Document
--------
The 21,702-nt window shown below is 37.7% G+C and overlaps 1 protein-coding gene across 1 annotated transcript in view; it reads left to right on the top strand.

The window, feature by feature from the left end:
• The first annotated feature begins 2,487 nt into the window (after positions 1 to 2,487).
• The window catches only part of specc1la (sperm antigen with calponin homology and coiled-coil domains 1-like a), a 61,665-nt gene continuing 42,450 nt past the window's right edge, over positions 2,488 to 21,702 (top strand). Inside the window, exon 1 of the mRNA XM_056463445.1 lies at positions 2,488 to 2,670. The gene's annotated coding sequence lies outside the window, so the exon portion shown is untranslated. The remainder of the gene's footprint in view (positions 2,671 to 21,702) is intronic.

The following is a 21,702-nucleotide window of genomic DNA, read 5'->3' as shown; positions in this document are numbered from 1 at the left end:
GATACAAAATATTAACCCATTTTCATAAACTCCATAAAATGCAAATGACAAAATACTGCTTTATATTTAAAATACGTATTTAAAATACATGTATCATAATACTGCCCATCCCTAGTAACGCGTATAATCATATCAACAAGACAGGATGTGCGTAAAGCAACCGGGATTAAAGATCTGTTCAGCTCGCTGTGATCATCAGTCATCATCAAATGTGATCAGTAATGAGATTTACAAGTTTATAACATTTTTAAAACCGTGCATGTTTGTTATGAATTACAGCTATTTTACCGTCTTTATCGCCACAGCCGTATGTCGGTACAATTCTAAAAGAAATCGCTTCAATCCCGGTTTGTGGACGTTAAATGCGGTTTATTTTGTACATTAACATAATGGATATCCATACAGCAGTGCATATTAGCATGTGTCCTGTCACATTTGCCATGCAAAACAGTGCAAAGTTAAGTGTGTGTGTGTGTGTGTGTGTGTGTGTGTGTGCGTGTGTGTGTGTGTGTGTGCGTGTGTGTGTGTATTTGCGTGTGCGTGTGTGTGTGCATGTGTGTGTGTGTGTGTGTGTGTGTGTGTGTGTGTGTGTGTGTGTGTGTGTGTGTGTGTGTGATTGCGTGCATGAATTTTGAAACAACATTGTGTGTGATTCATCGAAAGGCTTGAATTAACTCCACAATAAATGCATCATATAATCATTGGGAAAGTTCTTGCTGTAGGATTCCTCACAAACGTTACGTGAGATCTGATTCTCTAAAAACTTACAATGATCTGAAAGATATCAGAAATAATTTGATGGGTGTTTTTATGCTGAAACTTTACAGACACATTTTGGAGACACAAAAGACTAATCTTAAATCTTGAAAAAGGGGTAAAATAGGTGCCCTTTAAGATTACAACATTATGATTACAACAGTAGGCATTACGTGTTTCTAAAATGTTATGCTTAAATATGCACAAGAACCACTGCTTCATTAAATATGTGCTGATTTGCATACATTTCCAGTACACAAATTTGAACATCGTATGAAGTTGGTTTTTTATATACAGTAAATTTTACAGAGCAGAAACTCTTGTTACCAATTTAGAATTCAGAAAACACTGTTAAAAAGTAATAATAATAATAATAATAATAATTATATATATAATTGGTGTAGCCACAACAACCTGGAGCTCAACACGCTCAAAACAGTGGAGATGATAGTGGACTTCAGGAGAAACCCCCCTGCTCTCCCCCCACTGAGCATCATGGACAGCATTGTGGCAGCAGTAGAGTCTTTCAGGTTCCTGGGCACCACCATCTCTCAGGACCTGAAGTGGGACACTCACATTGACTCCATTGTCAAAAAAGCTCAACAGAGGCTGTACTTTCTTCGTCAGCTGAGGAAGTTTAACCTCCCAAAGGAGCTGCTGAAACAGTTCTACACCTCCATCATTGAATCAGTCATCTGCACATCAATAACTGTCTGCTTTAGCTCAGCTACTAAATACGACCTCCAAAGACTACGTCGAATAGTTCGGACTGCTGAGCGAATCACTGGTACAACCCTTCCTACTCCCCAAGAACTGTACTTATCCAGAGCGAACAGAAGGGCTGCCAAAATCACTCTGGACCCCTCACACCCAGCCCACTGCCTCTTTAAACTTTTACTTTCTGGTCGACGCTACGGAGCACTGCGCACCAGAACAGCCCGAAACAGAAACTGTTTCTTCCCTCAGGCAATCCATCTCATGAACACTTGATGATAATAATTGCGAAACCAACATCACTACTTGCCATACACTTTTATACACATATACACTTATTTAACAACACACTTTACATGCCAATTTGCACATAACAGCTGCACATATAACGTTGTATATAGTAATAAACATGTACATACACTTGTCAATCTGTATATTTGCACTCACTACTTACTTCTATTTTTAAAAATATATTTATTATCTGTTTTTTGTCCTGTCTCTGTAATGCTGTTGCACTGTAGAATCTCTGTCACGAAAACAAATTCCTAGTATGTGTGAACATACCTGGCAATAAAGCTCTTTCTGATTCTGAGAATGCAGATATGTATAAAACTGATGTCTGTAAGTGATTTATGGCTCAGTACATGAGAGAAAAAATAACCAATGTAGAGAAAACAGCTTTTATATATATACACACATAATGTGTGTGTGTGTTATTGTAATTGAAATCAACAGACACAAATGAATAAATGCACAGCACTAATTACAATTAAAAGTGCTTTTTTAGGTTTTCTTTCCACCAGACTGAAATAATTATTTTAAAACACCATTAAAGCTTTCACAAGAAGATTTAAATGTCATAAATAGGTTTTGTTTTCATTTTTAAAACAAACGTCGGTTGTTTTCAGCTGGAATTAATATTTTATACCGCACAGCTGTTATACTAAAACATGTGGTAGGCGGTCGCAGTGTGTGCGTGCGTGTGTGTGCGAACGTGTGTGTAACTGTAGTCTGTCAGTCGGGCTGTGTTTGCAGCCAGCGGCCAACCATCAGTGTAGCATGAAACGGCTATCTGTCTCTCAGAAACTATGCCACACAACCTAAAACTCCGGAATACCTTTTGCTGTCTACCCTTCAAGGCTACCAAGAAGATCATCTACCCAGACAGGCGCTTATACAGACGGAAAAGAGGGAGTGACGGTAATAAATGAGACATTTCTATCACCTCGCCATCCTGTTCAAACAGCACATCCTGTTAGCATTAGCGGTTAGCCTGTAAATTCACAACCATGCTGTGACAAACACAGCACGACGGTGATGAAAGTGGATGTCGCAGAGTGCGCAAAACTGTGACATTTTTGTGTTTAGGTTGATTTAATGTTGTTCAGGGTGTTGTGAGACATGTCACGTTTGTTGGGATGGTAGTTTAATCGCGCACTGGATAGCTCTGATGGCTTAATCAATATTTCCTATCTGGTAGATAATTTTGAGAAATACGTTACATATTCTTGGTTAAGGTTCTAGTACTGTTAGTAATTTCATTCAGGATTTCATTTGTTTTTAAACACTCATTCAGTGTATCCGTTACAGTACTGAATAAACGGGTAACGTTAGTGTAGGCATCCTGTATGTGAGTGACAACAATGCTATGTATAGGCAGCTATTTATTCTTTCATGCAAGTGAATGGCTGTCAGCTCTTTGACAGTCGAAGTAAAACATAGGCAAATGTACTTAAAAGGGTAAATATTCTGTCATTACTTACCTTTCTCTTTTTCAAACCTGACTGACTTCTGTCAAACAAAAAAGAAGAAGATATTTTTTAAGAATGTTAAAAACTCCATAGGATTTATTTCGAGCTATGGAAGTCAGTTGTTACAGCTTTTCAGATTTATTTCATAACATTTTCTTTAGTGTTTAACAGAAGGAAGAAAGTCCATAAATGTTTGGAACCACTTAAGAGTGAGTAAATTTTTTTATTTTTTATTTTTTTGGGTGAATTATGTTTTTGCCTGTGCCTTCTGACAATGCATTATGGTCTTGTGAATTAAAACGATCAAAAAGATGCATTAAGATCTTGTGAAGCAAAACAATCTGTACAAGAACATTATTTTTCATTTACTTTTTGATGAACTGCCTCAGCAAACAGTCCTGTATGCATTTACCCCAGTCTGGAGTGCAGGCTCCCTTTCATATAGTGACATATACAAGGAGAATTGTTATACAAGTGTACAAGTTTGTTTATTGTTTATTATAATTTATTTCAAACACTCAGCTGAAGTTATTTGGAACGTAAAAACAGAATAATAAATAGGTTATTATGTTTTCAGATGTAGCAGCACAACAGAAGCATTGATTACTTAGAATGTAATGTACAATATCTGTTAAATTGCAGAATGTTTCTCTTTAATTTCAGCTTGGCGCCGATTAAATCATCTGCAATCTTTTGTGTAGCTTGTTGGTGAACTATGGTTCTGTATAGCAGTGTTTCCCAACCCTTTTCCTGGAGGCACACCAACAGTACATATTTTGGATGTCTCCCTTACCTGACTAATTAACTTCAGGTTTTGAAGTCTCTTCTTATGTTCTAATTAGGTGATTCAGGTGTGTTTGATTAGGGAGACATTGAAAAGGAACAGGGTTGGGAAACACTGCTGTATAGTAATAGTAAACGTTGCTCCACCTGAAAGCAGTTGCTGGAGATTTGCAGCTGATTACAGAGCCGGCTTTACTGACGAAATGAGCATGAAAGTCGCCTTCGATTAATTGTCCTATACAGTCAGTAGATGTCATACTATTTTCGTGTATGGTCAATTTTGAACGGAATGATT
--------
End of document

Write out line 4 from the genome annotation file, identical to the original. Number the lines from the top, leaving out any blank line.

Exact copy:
• The window catches only part of specc1la (sperm antigen with calponin homology and coiled-coil domains 1-like a), a 61,665-nt gene continuing 42,450 nt past the window's right edge, over positions 2,488 to 21,702 (top strand). Inside the window, exon 1 of the mRNA XM_056463445.1 lies at positions 2,488 to 2,670. The gene's annotated coding sequence lies outside the window, so the exon portion shown is untranslated. The remainder of the gene's footprint in view (positions 2,671 to 21,702) is intronic.